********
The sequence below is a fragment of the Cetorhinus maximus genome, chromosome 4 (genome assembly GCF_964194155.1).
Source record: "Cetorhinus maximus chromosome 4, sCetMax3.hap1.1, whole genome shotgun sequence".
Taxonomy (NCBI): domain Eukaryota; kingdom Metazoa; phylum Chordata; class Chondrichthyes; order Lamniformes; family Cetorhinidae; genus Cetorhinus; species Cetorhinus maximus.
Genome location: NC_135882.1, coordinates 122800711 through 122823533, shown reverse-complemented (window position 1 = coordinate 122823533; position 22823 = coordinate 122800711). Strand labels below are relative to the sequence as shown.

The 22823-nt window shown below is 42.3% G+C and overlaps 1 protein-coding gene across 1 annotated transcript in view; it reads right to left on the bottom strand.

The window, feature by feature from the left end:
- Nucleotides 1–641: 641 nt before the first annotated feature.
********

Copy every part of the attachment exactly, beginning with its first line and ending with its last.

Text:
The sequence below is a fragment of the Cetorhinus maximus genome, chromosome 4 (genome assembly GCF_964194155.1).
Source record: "Cetorhinus maximus chromosome 4, sCetMax3.hap1.1, whole genome shotgun sequence".
Taxonomy (NCBI): domain Eukaryota; kingdom Metazoa; phylum Chordata; class Chondrichthyes; order Lamniformes; family Cetorhinidae; genus Cetorhinus; species Cetorhinus maximus.
Genome location: NC_135882.1, coordinates 122800711 through 122823533, shown reverse-complemented (window position 1 = coordinate 122823533; position 22823 = coordinate 122800711). Strand labels below are relative to the sequence as shown.

The 22823-nt window shown below is 42.3% G+C and overlaps 1 protein-coding gene across 1 annotated transcript in view; it reads right to left on the bottom strand.

The window, feature by feature from the left end:
- Nucleotides 1–641: 641 nt before the first annotated feature.